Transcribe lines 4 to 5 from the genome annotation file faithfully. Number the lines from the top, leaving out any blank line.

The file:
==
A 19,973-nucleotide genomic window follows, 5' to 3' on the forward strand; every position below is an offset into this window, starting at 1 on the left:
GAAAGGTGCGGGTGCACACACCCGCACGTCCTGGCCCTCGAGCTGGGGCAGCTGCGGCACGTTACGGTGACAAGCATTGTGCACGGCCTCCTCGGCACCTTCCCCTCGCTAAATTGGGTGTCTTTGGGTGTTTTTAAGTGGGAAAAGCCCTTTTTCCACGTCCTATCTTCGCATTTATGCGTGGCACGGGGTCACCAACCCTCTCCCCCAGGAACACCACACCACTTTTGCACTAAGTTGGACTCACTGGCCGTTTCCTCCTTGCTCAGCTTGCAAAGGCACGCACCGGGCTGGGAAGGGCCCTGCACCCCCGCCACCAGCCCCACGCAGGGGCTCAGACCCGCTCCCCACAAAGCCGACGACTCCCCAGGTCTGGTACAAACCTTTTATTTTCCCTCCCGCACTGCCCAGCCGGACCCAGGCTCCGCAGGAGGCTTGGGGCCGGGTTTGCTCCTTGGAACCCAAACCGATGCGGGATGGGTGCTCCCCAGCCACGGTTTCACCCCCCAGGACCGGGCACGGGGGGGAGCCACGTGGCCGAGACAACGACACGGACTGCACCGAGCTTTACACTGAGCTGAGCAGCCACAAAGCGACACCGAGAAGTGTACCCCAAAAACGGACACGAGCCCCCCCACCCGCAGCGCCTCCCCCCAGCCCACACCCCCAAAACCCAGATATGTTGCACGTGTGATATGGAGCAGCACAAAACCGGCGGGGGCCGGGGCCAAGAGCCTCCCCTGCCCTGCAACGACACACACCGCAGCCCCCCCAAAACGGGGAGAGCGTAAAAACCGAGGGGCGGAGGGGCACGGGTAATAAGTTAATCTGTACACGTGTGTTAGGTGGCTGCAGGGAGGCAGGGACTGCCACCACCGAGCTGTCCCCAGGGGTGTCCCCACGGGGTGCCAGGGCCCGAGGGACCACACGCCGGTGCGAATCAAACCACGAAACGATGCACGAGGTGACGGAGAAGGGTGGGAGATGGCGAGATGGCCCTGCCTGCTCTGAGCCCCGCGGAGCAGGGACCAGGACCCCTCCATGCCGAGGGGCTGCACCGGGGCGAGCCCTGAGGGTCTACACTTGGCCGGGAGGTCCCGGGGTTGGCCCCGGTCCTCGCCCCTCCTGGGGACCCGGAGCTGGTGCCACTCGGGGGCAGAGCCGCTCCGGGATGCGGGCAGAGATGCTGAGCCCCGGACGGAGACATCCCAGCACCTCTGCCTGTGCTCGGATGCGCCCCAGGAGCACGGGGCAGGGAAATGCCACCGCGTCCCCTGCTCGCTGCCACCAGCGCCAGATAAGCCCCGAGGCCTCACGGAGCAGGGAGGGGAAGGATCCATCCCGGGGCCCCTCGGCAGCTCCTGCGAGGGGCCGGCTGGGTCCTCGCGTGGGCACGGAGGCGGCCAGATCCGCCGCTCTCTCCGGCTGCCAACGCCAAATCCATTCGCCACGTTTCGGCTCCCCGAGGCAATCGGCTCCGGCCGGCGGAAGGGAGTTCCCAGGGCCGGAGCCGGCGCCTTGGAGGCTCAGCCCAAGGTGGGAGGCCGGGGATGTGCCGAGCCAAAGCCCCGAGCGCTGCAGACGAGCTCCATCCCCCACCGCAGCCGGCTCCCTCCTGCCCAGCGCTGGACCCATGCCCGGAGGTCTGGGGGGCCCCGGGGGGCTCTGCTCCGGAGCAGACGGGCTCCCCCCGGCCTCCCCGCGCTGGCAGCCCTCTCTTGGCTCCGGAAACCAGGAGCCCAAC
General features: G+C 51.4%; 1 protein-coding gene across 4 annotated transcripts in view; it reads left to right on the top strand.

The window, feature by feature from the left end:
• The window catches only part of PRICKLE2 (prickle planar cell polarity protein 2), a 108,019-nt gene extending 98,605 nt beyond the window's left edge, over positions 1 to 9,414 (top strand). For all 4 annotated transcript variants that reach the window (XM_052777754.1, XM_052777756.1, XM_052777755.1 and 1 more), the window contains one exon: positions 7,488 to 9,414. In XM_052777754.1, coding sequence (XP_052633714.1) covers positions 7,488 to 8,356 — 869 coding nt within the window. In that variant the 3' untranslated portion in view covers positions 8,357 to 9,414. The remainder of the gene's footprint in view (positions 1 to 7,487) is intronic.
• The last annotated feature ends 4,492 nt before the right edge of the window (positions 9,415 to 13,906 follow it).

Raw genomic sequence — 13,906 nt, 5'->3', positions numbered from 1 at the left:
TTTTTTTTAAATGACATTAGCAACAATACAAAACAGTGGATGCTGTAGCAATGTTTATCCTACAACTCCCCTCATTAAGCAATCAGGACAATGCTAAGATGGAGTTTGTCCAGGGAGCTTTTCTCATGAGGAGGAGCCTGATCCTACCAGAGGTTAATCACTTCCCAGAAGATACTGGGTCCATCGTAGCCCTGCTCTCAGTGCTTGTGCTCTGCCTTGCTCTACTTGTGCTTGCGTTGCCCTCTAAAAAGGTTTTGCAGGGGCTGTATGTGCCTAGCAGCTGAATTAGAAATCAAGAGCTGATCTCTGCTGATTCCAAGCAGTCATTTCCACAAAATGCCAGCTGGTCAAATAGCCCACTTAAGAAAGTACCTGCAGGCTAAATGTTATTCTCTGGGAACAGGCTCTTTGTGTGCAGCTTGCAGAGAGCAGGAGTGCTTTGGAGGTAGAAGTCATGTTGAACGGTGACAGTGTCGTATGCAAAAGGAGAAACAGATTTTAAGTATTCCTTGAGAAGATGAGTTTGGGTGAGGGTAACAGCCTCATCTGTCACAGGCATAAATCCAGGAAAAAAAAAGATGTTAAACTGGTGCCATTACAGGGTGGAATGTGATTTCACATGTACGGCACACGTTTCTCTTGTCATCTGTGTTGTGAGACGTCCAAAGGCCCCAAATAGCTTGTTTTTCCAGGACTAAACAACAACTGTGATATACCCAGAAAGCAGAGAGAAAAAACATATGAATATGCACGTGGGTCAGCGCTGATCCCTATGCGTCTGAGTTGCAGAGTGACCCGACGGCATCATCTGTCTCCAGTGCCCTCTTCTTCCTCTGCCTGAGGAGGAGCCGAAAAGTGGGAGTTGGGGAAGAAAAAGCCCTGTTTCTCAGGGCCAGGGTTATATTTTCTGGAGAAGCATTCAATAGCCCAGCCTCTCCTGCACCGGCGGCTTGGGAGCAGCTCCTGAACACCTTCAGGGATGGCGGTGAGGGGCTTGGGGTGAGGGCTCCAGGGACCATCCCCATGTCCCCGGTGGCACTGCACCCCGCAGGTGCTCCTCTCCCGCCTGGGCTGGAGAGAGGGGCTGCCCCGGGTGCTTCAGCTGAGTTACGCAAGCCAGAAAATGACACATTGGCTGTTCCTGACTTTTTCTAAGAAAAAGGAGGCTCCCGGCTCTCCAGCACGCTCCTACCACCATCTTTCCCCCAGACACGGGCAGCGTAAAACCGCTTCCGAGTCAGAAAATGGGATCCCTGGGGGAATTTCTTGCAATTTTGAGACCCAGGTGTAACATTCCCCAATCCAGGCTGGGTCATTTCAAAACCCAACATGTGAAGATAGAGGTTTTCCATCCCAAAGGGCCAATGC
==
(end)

The window, feature by feature from the left end:
• The window catches only part of PRICKLE2 (prickle planar cell polarity protein 2), a 108,019-nt gene extending 98,605 nt beyond the window's left edge, over positions 1 to 9,414 (top strand). For all 4 annotated transcript variants that reach the window (XM_052777754.1, XM_052777756.1, XM_052777755.1 and 1 more), the window contains one exon: positions 7,488 to 9,414. In XM_052777754.1, coding sequence (XP_052633714.1) covers positions 7,488 to 8,356 — 869 coding nt within the window. In that variant the 3' untranslated portion in view covers positions 8,357 to 9,414. The remainder of the gene's footprint in view (positions 1 to 7,487) is intronic.